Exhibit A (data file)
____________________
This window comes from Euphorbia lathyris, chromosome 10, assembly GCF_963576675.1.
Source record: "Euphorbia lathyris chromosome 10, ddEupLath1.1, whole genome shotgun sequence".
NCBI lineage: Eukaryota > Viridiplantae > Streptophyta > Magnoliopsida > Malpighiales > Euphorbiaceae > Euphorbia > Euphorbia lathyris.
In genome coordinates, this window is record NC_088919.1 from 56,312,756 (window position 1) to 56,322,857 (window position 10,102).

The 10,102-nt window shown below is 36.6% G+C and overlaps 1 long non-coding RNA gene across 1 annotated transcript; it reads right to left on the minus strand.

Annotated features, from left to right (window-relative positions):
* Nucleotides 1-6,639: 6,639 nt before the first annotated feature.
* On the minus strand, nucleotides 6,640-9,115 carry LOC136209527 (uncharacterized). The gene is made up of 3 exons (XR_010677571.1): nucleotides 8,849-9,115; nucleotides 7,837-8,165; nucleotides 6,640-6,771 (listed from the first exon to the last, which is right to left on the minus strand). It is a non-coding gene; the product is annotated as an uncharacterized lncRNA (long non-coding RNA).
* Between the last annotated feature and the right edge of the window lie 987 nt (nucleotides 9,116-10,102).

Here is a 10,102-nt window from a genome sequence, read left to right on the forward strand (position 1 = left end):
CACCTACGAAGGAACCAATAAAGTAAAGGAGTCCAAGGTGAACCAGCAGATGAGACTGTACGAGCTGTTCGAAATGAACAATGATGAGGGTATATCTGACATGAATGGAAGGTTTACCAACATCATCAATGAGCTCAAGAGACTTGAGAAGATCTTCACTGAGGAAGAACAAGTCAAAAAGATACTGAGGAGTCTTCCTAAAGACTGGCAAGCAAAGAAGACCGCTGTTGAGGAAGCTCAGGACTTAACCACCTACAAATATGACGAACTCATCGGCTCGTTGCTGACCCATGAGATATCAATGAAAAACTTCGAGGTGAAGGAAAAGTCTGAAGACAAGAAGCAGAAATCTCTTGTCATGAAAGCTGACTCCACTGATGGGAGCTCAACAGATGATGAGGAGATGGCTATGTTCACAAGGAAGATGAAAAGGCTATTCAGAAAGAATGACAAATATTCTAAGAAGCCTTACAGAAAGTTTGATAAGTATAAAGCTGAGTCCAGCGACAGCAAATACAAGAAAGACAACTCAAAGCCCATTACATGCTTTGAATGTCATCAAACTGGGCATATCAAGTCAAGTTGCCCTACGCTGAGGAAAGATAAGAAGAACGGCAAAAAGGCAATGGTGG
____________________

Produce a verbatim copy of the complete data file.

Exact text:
This window comes from Euphorbia lathyris, chromosome 10, assembly GCF_963576675.1.
Source record: "Euphorbia lathyris chromosome 10, ddEupLath1.1, whole genome shotgun sequence".
NCBI lineage: Eukaryota > Viridiplantae > Streptophyta > Magnoliopsida > Malpighiales > Euphorbiaceae > Euphorbia > Euphorbia lathyris.
In genome coordinates, this window is record NC_088919.1 from 56,312,756 (window position 1) to 56,322,857 (window position 10,102).

The 10,102-nt window shown below is 36.6% G+C and overlaps 1 long non-coding RNA gene across 1 annotated transcript; it reads right to left on the minus strand.

Annotated features, from left to right (window-relative positions):
* Nucleotides 1-6,639: 6,639 nt before the first annotated feature.
* On the minus strand, nucleotides 6,640-9,115 carry LOC136209527 (uncharacterized). The gene is made up of 3 exons (XR_010677571.1): nucleotides 8,849-9,115; nucleotides 7,837-8,165; nucleotides 6,640-6,771 (listed from the first exon to the last, which is right to left on the minus strand). It is a non-coding gene; the product is annotated as an uncharacterized lncRNA (long non-coding RNA).
* Between the last annotated feature and the right edge of the window lie 987 nt (nucleotides 9,116-10,102).

Here is a 10,102-nt window from a genome sequence, read left to right on the forward strand (position 1 = left end):
CACCTACGAAGGAACCAATAAAGTAAAGGAGTCCAAGGTGAACCAGCAGATGAGACTGTACGAGCTGTTCGAAATGAACAATGATGAGGGTATATCTGACATGAATGGAAGGTTTACCAACATCATCAATGAGCTCAAGAGACTTGAGAAGATCTTCACTGAGGAAGAACAAGTCAAAAAGATACTGAGGAGTCTTCCTAAAGACTGGCAAGCAAAGAAGACCGCTGTTGAGGAAGCTCAGGACTTAACCACCTACAAATATGACGAACTCATCGGCTCGTTGCTGACCCATGAGATATCAATGAAAAACTTCGAGGTGAAGGAAAAGTCTGAAGACAAGAAGCAGAAATCTCTTGTCATGAAAGCTGACTCCACTGATGGGAGCTCAACAGATGATGAGGAGATGGCTATGTTCACAAGGAAGATGAAAAGGCTATTCAGAAAGAATGACAAATATTCTAAGAAGCCTTACAGAAAGTTTGATAAGTATAAAGCTGAGTCCAGCGACAGCAAATACAAGAAAGACAACTCAAAGCCCATTACATGCTTTGAATGTCATCAAACTGGGCATATCAAGTCAAGTTGCCCTACGCTGAGGAAAGATAAGAAGAACGGCAAAAAGGCAATGGTGG